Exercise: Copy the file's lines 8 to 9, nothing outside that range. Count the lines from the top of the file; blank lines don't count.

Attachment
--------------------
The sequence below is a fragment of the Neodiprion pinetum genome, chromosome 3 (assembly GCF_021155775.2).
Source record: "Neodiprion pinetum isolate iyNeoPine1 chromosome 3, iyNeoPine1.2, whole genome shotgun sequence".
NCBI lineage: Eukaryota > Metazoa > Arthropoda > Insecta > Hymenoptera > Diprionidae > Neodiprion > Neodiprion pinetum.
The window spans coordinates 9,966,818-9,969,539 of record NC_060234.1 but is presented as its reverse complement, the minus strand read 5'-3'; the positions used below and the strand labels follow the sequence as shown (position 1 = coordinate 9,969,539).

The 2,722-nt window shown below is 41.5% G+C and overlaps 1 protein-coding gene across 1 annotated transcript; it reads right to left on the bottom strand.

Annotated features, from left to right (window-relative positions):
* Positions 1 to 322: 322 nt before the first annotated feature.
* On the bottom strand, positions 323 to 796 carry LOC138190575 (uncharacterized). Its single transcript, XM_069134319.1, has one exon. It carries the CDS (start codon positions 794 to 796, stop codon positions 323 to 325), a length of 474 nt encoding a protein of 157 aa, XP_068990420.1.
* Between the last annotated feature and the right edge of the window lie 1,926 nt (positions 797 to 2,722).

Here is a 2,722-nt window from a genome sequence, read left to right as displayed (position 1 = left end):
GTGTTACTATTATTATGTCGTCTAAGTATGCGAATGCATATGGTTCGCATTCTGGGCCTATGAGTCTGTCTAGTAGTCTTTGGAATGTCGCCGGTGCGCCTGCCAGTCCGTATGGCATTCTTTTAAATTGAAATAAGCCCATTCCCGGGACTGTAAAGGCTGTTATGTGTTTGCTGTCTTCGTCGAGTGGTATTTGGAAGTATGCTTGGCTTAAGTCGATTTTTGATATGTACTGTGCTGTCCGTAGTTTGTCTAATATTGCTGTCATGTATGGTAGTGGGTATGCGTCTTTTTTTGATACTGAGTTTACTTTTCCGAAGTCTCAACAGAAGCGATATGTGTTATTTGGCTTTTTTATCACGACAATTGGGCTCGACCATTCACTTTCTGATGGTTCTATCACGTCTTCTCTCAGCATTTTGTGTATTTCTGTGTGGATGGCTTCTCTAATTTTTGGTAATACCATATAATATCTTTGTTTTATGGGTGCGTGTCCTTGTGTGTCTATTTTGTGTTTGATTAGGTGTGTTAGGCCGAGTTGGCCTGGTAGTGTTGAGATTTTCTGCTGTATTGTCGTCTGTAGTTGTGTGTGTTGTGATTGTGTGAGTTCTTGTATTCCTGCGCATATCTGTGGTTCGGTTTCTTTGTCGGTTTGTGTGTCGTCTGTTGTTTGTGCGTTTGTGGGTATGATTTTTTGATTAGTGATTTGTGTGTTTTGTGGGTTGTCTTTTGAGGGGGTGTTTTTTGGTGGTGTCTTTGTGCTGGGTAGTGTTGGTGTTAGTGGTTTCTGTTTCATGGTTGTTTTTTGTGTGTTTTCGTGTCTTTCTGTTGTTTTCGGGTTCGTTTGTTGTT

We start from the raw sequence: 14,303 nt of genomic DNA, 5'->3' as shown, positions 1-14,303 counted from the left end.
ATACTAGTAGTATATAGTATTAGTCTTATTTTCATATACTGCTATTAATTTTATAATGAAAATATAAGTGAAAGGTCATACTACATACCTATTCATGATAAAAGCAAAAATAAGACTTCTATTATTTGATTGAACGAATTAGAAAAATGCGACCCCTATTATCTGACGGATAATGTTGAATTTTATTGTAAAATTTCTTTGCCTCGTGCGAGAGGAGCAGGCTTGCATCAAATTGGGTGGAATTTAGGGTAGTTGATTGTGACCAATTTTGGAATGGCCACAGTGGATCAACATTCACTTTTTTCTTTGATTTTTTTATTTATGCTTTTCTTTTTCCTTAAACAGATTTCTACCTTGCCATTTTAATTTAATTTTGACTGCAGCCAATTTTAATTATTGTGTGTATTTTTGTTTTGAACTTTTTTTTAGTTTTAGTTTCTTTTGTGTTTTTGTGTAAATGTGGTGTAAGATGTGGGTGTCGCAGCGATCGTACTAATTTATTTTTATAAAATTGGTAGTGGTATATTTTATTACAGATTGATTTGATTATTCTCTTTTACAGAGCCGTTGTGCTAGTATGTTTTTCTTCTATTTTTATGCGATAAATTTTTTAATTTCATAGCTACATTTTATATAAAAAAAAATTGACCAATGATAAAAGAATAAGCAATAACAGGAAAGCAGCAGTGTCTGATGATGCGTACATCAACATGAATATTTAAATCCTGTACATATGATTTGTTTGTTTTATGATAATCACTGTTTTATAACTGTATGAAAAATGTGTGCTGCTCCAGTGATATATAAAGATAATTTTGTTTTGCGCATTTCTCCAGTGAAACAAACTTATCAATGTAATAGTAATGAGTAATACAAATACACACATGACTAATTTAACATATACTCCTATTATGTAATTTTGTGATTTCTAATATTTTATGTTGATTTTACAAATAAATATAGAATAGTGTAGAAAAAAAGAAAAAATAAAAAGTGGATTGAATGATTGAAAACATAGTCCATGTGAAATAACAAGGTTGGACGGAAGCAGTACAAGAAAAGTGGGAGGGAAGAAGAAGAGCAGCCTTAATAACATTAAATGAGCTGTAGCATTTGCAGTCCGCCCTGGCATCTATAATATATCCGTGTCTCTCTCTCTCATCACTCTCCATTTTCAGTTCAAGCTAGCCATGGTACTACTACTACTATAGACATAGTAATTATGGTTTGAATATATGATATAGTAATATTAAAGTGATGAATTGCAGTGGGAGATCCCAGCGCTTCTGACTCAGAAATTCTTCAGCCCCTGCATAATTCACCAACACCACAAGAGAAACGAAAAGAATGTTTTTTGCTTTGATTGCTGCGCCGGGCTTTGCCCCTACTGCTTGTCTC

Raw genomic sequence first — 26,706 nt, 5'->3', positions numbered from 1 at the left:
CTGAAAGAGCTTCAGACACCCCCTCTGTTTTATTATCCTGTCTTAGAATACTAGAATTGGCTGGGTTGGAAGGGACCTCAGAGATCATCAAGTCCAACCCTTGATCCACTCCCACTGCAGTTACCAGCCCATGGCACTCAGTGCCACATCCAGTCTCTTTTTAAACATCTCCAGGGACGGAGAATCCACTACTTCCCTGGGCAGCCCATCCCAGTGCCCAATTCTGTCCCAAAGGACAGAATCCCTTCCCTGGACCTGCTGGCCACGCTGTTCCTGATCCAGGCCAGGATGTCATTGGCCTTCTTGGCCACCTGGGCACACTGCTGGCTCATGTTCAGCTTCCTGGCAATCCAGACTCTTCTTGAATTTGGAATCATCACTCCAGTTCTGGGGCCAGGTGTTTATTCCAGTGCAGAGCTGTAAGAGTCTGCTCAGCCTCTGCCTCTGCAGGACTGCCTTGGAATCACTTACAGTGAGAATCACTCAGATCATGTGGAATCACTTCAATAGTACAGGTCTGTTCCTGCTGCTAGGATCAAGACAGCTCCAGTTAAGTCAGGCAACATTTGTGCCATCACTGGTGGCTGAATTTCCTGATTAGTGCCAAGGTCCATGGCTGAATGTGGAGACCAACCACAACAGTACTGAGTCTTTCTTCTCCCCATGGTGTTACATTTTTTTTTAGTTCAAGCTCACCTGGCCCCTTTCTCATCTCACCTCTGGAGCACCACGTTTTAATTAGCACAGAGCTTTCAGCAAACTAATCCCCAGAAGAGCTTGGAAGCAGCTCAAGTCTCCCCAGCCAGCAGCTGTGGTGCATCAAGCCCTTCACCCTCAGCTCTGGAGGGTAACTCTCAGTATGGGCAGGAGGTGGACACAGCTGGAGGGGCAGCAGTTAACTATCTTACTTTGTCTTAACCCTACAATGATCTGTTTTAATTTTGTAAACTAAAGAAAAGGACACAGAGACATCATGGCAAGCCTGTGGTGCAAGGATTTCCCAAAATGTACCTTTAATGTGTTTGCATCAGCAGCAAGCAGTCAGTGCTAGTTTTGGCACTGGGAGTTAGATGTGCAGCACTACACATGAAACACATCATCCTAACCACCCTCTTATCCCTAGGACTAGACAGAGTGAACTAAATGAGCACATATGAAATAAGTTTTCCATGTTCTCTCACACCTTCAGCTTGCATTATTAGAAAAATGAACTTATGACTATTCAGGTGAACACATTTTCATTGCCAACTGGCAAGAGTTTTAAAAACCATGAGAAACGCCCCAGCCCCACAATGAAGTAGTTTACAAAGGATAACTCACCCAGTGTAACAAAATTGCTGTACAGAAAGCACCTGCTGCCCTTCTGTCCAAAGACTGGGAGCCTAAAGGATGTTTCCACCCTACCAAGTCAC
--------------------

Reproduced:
* On the bottom strand, positions 323 to 796 carry LOC138190575 (uncharacterized). Its single transcript, XM_069134319.1, has one exon. It carries the CDS (start codon positions 794 to 796, stop codon positions 323 to 325), a length of 474 nt encoding a protein of 157 aa, XP_068990420.1.
* Between the last annotated feature and the right edge of the window lie 1,926 nt (positions 797 to 2,722).